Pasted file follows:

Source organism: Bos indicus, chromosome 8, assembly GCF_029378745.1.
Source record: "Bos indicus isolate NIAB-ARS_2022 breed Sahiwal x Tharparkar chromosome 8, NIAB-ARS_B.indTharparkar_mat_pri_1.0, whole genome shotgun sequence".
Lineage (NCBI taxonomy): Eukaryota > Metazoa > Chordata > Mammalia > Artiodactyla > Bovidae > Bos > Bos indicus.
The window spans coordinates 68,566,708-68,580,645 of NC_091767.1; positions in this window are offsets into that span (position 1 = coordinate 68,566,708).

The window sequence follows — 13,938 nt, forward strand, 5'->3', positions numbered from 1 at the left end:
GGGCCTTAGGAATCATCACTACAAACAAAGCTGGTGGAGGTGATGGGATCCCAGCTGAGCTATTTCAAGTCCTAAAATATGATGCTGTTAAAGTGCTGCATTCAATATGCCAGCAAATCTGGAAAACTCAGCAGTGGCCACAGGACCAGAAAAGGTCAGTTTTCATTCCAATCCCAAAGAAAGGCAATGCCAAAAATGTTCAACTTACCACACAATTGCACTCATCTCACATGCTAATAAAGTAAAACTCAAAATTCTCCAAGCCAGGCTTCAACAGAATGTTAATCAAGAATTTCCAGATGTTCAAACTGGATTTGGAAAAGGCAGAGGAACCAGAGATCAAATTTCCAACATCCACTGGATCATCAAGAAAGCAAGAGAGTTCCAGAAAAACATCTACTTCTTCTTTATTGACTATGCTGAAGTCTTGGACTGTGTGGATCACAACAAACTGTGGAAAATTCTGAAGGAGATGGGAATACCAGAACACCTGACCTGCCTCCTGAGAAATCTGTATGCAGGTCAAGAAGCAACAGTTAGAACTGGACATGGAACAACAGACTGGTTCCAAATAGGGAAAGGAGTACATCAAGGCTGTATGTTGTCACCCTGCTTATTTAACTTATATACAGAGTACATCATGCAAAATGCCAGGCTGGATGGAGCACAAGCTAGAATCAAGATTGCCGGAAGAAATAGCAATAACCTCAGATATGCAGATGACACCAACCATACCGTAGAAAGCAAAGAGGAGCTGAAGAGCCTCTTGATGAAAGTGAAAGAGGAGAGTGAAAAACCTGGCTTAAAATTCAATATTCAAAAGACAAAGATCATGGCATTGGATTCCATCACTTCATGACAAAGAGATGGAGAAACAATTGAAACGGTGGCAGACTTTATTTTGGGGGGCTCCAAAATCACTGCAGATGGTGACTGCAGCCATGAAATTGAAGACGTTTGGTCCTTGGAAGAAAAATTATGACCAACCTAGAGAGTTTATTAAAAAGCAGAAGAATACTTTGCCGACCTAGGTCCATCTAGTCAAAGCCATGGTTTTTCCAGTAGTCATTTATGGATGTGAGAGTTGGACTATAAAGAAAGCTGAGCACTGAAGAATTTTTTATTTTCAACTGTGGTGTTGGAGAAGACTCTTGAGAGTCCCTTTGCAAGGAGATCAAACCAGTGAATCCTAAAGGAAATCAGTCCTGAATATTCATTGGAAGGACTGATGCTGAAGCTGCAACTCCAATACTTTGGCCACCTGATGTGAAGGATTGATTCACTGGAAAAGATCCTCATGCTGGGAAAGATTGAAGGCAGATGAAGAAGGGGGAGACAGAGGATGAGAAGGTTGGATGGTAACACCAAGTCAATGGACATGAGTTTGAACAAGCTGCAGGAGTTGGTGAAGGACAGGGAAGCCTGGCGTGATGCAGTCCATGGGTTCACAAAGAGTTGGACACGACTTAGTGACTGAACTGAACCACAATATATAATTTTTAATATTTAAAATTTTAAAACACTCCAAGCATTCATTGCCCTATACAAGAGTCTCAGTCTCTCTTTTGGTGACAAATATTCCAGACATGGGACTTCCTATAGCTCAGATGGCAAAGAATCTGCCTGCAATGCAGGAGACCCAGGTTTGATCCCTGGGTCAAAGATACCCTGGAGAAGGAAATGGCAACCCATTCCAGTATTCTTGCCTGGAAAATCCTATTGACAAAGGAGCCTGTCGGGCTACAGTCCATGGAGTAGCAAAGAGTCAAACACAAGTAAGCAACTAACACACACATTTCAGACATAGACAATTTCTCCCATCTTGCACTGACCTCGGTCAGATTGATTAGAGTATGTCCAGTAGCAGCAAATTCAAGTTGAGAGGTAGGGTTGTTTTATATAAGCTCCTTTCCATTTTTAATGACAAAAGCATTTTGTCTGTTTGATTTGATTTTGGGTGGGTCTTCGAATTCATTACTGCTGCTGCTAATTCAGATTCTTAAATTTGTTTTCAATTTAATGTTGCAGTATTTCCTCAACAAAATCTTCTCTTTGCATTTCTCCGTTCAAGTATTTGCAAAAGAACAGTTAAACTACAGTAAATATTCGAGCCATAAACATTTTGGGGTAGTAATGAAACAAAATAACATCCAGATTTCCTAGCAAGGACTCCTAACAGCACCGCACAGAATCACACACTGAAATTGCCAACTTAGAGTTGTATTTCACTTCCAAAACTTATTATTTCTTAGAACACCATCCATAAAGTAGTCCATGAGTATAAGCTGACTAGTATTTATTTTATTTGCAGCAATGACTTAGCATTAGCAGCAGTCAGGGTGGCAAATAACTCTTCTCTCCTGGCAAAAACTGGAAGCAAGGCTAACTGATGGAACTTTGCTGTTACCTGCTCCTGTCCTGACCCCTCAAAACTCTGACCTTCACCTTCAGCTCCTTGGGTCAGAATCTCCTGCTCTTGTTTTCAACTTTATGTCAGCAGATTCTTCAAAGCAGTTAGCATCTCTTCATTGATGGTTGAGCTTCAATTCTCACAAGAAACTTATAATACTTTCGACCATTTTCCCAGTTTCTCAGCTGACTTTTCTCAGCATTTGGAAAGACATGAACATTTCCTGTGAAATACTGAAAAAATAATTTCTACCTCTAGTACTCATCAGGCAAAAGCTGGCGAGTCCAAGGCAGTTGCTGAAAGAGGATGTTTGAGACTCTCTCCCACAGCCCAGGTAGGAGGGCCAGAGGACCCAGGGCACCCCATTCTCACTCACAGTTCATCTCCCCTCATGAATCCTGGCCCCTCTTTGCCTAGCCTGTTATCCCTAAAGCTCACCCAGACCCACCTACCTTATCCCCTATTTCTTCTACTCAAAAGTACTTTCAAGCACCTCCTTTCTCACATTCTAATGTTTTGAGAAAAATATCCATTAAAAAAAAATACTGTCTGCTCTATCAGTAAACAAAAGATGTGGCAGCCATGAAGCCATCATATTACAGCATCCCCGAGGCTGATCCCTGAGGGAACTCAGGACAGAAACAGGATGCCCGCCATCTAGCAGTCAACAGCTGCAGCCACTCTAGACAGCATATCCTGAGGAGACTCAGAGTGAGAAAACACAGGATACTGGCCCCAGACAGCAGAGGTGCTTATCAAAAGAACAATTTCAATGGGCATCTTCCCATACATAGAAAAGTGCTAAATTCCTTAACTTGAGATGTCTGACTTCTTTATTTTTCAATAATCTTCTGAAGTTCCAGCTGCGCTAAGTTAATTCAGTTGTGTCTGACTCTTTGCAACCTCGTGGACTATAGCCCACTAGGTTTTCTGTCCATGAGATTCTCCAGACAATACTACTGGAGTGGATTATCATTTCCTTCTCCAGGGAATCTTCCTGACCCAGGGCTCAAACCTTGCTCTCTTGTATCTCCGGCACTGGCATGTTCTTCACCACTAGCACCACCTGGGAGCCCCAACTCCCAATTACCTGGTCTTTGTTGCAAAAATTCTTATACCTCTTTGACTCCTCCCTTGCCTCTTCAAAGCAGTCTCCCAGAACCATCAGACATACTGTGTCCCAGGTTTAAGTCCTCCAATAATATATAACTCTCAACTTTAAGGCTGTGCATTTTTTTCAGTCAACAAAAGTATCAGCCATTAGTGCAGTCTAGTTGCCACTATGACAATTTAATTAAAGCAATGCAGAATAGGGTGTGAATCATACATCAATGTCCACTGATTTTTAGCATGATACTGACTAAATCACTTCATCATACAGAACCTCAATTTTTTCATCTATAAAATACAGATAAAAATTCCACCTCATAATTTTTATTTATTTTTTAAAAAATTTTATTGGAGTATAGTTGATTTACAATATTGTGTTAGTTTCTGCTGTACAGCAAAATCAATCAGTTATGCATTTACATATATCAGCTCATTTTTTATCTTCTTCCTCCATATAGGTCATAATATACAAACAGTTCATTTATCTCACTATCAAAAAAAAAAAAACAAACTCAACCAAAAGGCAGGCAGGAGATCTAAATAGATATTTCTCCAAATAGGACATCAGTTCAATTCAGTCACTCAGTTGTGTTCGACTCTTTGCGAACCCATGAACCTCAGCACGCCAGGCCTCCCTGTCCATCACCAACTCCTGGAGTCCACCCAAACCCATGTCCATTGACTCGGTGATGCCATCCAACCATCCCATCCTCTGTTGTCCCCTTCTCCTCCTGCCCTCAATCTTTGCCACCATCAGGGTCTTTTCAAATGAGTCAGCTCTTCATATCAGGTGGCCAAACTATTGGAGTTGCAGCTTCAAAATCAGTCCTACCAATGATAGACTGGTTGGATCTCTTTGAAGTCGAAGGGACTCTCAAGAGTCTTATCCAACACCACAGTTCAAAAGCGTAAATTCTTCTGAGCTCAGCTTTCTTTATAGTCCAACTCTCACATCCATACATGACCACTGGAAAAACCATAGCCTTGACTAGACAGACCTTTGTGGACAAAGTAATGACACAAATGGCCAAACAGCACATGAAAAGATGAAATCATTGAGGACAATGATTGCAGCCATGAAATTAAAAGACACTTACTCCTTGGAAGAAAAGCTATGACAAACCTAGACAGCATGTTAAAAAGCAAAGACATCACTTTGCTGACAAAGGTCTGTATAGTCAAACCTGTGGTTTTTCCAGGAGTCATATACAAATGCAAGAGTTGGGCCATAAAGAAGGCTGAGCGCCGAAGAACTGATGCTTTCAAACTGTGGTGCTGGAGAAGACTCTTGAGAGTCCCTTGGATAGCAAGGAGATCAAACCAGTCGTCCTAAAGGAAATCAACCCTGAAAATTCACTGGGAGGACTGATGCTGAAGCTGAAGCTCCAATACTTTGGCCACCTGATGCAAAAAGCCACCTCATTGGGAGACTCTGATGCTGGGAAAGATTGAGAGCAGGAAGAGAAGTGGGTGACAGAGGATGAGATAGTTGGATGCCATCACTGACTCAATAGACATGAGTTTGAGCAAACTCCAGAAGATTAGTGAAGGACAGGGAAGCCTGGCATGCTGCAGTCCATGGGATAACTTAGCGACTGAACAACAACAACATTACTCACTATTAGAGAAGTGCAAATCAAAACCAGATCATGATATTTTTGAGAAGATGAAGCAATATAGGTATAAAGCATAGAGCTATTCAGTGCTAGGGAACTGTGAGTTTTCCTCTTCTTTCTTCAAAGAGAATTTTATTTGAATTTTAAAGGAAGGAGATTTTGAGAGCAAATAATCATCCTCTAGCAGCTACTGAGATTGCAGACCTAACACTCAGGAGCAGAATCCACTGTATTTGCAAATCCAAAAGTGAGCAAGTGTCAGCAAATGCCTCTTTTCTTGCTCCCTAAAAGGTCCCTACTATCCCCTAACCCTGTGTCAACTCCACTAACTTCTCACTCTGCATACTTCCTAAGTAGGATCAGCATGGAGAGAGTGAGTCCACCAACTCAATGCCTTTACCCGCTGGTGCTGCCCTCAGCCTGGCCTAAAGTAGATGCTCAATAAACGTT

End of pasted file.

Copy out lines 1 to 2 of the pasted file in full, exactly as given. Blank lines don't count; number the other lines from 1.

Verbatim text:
Source organism: Bos indicus, chromosome 8, assembly GCF_029378745.1.
Source record: "Bos indicus isolate NIAB-ARS_2022 breed Sahiwal x Tharparkar chromosome 8, NIAB-ARS_B.indTharparkar_mat_pri_1.0, whole genome shotgun sequence".